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Photo via Improv Everywhere 

The photo above, of an Abercrombie model posing with customers, embodies the sociological concept of aesthetic labor. Sociologists have been particularly interested in this phenomenon, which is the inclusion of an employee’s ‘look’ or ‘feel’ into the workplace. In many places, including some elements of the retail industry and the modeling industry, being a good or desirable employee is defined not just by the skill with which work is done, but also by the aesthetic qualities of employee.

We are posting a three part commentary today discussing the phenomenon of aesthetic labor. The initial post by Ashley Mears describes her work as a model in New York City’s fashion industry. The second post, by Emily Cummins, describes aesthetic labor, gender and the wedding industry. Finally, we are pleased to feature some commentary by Jeff Sallaz on the concept of aesthetic labor itself.

Photo via Improv Everywhere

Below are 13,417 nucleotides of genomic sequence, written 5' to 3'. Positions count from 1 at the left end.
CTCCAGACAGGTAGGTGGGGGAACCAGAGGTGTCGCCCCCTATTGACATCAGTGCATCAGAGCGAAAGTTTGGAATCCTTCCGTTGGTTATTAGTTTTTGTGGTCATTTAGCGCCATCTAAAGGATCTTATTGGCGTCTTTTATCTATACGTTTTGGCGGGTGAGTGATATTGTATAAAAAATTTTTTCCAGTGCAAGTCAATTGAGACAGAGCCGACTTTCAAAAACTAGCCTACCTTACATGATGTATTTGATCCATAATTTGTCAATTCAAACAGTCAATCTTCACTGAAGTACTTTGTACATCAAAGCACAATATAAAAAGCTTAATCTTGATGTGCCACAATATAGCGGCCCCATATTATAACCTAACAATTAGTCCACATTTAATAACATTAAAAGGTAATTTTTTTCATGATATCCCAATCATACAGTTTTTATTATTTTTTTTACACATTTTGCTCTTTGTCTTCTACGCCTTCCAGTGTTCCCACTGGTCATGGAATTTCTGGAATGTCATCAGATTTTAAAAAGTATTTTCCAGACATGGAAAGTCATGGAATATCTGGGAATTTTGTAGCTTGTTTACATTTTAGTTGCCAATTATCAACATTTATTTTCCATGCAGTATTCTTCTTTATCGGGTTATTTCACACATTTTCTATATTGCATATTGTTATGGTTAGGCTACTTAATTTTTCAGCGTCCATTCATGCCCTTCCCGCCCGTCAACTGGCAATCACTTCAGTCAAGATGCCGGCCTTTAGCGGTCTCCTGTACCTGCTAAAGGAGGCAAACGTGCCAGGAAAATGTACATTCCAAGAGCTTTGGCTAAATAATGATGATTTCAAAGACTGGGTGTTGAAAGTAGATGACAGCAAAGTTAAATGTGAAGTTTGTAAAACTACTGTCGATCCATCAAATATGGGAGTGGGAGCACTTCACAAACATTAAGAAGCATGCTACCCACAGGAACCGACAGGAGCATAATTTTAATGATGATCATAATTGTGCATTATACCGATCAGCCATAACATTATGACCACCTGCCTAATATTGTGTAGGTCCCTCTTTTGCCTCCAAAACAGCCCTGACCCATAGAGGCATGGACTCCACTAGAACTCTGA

This response is posted on behalf of Jeff Sallaz.

The idea of aesthetic labor is a fascinating one.  What does it mean to get paid to create beauty?  A beautician by definition engages in aesthetic labor, but so too does an avante-garde film-maker.  Are we justified to compare what happens in a hair salon with what occurs in a movie studio?   In both cases we find work that is extremely difficult to routinize or mechanize.  (Are you a Flowbee user?  Nuff said.)  And in both cases we find that acts of production and consumption are united in a way that complicates Marx’s notion of commodity fetishism (witness the cult of the auteur).

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